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6 Things You Need to Know Before Getting a Divorce

According to statistics, 40% to 50% of married couples file for divorce.

Getting a divorce is a complex affair. Not only are you encountering immense emotional distress, but you also have to think over logistics and other issues to look out for your children.

Knowing what to expect is critical to help you weather the storm. Otherwise, you’ll flounder and take your kids down with you.

Keep reading for six fundamental things you need to keep in mind before filing for divorce.

1. Alternative Options to Court

In most people’s minds, a divorce is directly linked to going to court. However, that is not the case. There are alternative approaches to processing a divorce that you can tap into.

Mediation in divorce is an option that many people pondering divorce may not know about. Here, a neutral third party (known as a mediator) who is trained in working with divorcing couples helps manage the process.

Through the mediator, divorcing couples can put together a mutually acceptable agreement. Often, the mediator will advise each spouse to consult an attorney.

But, these attorneys don’t attend mediation sessions. Their role is to only advise on thorny issues such as at what age child support ends, alimony, child custody, etc.

Another option outside of court is collaborative divorce. In this scenario, the spouses hire collaborative lawyers who help the couple arrive at a mutual separation agreement.

Additionally, collaborative lawyers will work with other neutral, third-party specialists to iron out thorny issues touching on the divorce.

Seeking alternatives to going to court helps a divorcing couple end the marriage on more agreeable terms.

If, for example, a judge has to allocate child custody, they will likely use a time-tested arrangement. When a couple decides to take an alternative route like mediation, they develop a plan that better fits their dynamics, which the court may not be as privy to.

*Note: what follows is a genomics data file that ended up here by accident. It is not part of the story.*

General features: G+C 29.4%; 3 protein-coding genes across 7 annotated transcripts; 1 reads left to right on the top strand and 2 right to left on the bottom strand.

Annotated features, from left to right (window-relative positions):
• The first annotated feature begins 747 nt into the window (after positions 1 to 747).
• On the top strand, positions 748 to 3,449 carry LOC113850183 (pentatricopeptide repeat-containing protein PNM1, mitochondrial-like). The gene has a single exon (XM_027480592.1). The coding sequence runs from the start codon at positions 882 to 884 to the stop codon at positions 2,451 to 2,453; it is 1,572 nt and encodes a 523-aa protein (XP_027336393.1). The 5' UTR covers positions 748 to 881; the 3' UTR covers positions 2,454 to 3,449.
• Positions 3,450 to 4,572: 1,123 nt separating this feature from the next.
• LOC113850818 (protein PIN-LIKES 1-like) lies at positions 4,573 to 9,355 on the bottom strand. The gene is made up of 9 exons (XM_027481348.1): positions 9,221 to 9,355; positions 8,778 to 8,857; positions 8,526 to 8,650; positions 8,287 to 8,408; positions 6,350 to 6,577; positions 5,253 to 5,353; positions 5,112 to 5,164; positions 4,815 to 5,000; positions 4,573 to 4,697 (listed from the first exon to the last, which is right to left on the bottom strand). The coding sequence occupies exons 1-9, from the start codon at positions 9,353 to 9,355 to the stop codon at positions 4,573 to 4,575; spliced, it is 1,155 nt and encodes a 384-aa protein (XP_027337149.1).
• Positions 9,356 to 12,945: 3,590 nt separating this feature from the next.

2. Your Kids Aren’t Getting Divorced

Few things can trigger your sense of hurt and need for justice than divorce. Often, divorce tends to bring out the worst in people, and in the heat of the moment, it’s easy to lose objectivity.

Part of this temporal lack of objectivity is in handling issues related to the children during a divorce. To begin with, you need to remember a harsh but helpful truth—your children aren’t getting divorced, only you are.

As such, trash-talking the other parent in front of the children only sets them up for a harder healing process later on. The more parents in a divorce fight, the more damaging the process becomes to their children.

Purpose to give more thought into your words and actions as you prepare to wade into divorce. Even though it will be a painful process, you still need to go through it gracefully to help your kids have a relationship with the other parent post-divorce.

You can also work with a seasoned mental health practitioner to help your children cope with the process.

3. Let Go of the Past

Despite the reasons for filing for divorce, there’s likely some residual anger and pain brought on by past hurts. Even though you may be the aggrieved party, holding tightly onto issues that have led up to the divorce may cloud your judgment.